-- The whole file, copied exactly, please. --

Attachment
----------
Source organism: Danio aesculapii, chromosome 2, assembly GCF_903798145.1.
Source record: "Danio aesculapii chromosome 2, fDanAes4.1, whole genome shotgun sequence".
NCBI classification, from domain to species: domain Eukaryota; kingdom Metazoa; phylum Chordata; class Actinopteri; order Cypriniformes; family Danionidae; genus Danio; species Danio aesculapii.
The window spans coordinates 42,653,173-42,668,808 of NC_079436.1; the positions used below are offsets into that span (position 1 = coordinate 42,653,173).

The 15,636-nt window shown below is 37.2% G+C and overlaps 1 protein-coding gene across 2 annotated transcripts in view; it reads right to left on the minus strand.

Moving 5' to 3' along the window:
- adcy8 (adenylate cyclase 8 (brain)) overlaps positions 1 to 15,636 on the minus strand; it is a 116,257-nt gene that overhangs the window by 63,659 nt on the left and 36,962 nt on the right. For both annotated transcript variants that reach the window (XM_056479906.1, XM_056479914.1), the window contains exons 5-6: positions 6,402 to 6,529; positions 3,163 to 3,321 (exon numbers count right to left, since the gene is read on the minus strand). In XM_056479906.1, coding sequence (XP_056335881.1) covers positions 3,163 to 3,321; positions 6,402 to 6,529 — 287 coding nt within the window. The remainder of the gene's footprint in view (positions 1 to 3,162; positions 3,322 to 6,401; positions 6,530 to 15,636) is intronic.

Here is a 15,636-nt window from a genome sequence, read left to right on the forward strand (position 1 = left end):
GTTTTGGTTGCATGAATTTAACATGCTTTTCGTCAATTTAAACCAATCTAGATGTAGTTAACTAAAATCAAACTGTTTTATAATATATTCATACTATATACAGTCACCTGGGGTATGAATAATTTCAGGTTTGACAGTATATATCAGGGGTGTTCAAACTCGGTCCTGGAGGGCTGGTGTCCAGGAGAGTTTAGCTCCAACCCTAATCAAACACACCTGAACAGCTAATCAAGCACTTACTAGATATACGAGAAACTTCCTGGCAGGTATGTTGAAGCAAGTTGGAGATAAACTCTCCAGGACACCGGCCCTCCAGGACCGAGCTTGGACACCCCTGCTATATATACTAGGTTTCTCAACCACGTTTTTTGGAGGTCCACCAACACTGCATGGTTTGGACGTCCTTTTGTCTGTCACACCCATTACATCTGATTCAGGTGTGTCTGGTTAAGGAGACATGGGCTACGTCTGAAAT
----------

Source organism: Danio aesculapii, chromosome 2, assembly GCF_903798145.1.
Source record: "Danio aesculapii chromosome 2, fDanAes4.1, whole genome shotgun sequence".
NCBI classification, from domain to species: domain Eukaryota; kingdom Metazoa; phylum Chordata; class Actinopteri; order Cypriniformes; family Danionidae; genus Danio; species Danio aesculapii.
The window spans coordinates 42,653,173-42,668,808 of NC_079436.1; the positions used below are offsets into that span (position 1 = coordinate 42,653,173).

The 15,636-nt window shown below is 37.2% G+C and overlaps 1 protein-coding gene across 2 annotated transcripts in view; it reads right to left on the minus strand.

Moving 5' to 3' along the window:
- adcy8 (adenylate cyclase 8 (brain)) overlaps positions 1 to 15,636 on the minus strand; it is a 116,257-nt gene that overhangs the window by 63,659 nt on the left and 36,962 nt on the right. For both annotated transcript variants that reach the window (XM_056479906.1, XM_056479914.1), the window contains exons 5-6: positions 6,402 to 6,529; positions 3,163 to 3,321 (exon numbers count right to left, since the gene is read on the minus strand). In XM_056479906.1, coding sequence (XP_056335881.1) covers positions 3,163 to 3,321; positions 6,402 to 6,529 — 287 coding nt within the window. The remainder of the gene's footprint in view (positions 1 to 3,162; positions 3,322 to 6,401; positions 6,530 to 15,636) is intronic.

Here is a 15,636-nt window from a genome sequence, read left to right on the forward strand (position 1 = left end):
GTTTTGGTTGCATGAATTTAACATGCTTTTCGTCAATTTAAACCAATCTAGATGTAGTTAACTAAAATCAAACTGTTTTATAATATATTCATACTATATACAGTCACCTGGGGTATGAATAATTTCAGGTTTGACAGTATATATCAGGGGTGTTCAAACTCGGTCCTGGAGGGCTGGTGTCCAGGAGAGTTTAGCTCCAACCCTAATCAAACACACCTGAACAGCTAATCAAGCACTTACTAGATATACGAGAAACTTCCTGGCAGGTATGTTGAAGCAAGTTGGAGATAAACTCTCCAGGACACCGGCCCTCCAGGACCGAGCTTGGACACCCCTGCTATATATACTAGGTTTCTCAACCACGTTTTTTGGAGGTCCACCAACACTGCATGGTTTGGACGTCCTTTTGTCTGTCACACCCATTACATCTGATTCAGGTGTGTCTGGTTAAGGAGACATGGGCTACGTCTGAAAT